General election 2017: Your future finances are at stake

With the general election coming up this week, it’s more than just your immediate future that’s at stake. In the long-term you need to know that your finances are secure. So before you make the choice, have a look at the differences in what the main parties are promising for your pensions, and how that could affect you in the long run.

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With the general election coming up this week, it’s more than just your immediate future that’s at stake. In the long-term you need to know that your finances are secure. So before you make the choice, have a look at the differences in what the main parties are promising for your pensions, and how that could affect you in the long run.

What’s the difference?

A lot of what each side is offering are very similar. However, there are two crucial areas where the Conservative and Labour parties make conflicting promises on pensions.

  1. The triple lock on state pension increases

Labour promise to maintain the triple lock (state pensions rise by the highest of inflation, earnings or 2.5%) until 2022. The Conservatives on the other hand promise to end increases of at least 2.5% in 2020, converting the triple lock to a double lock (the highest of earnings or inflation).

Verdict: The triple lock was introduced in 2010 to increase state pensions, relative to wages. It has had the desired effect, but unless a large portion of the public finances are to be devoted to state pensions, at some point the minimum increase of 2.5% will have to be dropped or reduced.

  1. State pension age

The Conservatives promise to increase the state pension retirement age in line with life expectancy. The current legislation is that for both men and women this rises to 66 in 2020, 67 between 2026 and 2028, and 68 between 2044 and 2046. Labour will not increase the state pension age beyond 66, and will commission a review looking at a flexible retirement age allowing for differences in life expectancy and the arduous nature of some work.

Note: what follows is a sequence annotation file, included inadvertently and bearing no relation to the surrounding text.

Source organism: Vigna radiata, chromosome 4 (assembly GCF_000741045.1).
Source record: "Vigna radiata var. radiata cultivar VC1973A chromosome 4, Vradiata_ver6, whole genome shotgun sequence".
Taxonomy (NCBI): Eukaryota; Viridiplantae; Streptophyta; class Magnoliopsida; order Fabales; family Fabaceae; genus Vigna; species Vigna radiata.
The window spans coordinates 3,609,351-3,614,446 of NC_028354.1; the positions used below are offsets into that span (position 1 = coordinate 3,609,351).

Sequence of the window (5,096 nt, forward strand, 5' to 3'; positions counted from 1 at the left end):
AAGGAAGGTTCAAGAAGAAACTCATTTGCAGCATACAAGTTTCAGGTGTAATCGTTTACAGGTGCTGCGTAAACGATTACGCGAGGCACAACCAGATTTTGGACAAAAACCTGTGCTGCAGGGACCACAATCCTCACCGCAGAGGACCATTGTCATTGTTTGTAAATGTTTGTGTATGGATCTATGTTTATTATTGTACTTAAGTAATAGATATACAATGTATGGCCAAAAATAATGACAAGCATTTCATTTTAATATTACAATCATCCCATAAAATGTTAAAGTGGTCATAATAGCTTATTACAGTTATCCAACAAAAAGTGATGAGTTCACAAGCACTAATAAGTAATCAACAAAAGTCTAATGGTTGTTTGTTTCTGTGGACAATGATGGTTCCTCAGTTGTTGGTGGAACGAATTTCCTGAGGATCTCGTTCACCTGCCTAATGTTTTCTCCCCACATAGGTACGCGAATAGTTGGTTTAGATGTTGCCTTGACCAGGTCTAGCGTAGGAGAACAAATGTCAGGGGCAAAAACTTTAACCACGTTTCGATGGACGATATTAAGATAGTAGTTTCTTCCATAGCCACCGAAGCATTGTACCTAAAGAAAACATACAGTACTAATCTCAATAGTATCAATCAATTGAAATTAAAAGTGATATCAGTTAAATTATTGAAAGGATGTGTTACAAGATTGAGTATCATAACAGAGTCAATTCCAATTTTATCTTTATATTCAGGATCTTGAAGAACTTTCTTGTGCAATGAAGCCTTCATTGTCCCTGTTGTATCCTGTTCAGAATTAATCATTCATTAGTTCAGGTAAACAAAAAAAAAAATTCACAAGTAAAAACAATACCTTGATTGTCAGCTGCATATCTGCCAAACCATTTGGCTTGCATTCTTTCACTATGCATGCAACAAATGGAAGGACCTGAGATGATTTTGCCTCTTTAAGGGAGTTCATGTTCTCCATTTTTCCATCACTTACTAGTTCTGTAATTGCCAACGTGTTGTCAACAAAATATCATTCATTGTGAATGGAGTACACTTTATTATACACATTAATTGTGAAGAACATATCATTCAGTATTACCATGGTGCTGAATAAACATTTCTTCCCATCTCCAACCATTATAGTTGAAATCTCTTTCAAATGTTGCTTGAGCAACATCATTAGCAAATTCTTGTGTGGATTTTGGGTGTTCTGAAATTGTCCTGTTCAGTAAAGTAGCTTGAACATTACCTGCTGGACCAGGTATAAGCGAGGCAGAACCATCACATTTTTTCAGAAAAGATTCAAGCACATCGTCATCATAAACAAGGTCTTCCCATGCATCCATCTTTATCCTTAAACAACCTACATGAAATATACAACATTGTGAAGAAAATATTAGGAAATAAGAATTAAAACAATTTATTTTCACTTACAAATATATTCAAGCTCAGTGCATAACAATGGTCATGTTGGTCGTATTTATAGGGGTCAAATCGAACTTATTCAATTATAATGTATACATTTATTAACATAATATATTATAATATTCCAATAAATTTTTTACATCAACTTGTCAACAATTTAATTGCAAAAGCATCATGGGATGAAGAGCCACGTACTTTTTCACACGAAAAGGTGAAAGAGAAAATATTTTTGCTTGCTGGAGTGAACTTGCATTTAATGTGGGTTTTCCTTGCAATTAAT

Verdict: The Labour policy of launching a review of the state pension age is surprising as the Cridland Review on this very subject reported in March 2017. Linking retirement ages to longevity is widely accepted as an important way of making pensions affordable. Current government policy is that people should spend one third of their adult life (i.e age 20+) in retirement, so that each pensioner depends on not less than two workers.

Who has your vote?

On the one hand, the triple lock has worked so far and so Labour’s desire to keep it could be seen as a positive move. On the other, increasing the state pension in line with life expectancy is a widely accepted model, and so the Conservatives’ promise to retain this could also be beneficial. There are positives and negatives from both sides, but whatever party you decide to vote for, it is always important to think about the long-term as well as the short-term.

Professor Charles Sutcliffe

Professor of Finance
Charles Sutcliffe is a professor of finance at the ICMA Centre. Previously he was a professor of finance and accounting at the University of Southampton, and the Northern Society Professor of Accounting and Finance at the University of Newcastle. In 1995-96 and 2003-4 he was a visiting professor at the...
Published 6th June 2017

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